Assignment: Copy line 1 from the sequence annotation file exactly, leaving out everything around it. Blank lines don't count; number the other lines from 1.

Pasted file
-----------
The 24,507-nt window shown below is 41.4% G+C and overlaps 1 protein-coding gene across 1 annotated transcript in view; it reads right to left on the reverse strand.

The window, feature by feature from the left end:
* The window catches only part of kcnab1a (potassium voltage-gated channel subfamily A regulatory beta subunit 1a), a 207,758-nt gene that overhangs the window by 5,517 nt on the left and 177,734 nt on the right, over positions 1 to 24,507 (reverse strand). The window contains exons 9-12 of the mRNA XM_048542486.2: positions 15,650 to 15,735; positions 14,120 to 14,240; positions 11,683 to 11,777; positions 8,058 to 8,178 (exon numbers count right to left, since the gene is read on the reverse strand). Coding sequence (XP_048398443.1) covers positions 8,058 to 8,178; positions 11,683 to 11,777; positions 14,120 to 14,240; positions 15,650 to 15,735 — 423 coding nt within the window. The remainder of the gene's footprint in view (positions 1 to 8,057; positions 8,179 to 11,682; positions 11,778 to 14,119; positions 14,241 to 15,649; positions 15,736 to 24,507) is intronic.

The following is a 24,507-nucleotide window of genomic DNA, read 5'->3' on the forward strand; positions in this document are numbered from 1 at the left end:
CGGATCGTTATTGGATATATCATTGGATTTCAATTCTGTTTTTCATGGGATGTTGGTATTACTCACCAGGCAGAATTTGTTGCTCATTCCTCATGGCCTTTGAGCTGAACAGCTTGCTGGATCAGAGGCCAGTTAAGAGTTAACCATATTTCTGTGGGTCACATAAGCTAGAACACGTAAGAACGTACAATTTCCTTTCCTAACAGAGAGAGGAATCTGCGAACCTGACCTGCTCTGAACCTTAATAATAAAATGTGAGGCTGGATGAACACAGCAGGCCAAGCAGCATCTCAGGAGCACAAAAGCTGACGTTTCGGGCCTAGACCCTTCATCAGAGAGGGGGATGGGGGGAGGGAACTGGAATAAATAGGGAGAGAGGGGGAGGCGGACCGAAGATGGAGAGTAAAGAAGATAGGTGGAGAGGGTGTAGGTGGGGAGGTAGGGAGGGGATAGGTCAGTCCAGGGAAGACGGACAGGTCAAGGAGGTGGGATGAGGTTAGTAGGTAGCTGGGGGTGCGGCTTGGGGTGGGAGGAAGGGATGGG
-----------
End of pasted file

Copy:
The 24,507-nt window shown below is 41.4% G+C and overlaps 1 protein-coding gene across 1 annotated transcript in view; it reads right to left on the reverse strand.